Crucified on the cross, Jesus Christ knew profound suffering.
Therefore, Jesus Christ is profoundly moe.
This, along with a few other propositions of dubious logical merit, forms the basis of Let’s Bible, a tale of Biblical proportions that toes the line between being bizarrely funny and simply wrong. Perhaps, as James Wood said, the Creator cannot be reified, but in Let’s Bible, Jesus is certainly moefied.
There are great works of literature on disability. Rather than focusing only on the helplessness of disabled individuals, they turn into affirmations of life. These works serve as important reminders that it is doing what you can that counts, not lamenting what you can’t do.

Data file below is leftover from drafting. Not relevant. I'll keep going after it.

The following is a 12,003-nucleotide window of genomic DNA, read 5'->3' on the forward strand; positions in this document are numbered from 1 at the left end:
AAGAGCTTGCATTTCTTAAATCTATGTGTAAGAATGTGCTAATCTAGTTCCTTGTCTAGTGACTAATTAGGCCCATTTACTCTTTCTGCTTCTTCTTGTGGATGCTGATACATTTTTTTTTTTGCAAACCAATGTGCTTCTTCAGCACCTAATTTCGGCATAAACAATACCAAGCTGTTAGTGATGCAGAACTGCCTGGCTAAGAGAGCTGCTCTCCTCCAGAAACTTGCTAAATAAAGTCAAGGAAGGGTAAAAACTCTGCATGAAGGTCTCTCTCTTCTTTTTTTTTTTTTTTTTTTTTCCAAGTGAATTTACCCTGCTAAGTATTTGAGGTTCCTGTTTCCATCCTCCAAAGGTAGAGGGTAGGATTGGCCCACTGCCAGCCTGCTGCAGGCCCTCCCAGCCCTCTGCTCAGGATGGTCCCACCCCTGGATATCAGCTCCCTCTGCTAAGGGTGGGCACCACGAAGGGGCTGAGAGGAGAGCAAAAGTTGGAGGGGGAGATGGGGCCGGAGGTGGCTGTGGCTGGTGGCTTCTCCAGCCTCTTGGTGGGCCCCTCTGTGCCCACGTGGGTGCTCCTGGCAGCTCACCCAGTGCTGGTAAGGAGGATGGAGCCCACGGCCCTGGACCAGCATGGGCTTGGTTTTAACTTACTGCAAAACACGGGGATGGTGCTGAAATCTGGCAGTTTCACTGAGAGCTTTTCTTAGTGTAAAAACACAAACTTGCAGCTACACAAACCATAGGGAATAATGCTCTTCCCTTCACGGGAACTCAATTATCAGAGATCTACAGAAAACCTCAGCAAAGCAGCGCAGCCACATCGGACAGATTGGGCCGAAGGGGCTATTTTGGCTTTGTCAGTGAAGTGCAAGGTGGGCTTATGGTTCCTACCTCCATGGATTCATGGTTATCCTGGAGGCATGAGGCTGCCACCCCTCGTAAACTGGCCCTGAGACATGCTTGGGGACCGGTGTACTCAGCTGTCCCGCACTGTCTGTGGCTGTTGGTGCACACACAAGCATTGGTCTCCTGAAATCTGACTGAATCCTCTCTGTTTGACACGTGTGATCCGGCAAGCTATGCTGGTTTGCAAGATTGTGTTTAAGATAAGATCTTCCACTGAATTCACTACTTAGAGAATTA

Helen ESP, on the other hand, takes ignoring one’s disabilities so literally that it is difficult to say the main character is really handicapped. The title character, Helen, is a blind-deaf-mute ripoff of Helen Keller who uses ESP to sense her surroundings and telepathically hold long conversations with her guide dog about subjects as diverse as spirituality, the human condition, and physics. One might give author Kigitsu Katsuhisa credit for the bizarre novelty of reducing a disability to a fashion statement, except that in American comics Daredevil has already done the “disabled superhero” concept for decades, with a titular character that uses “sonar” to “see.”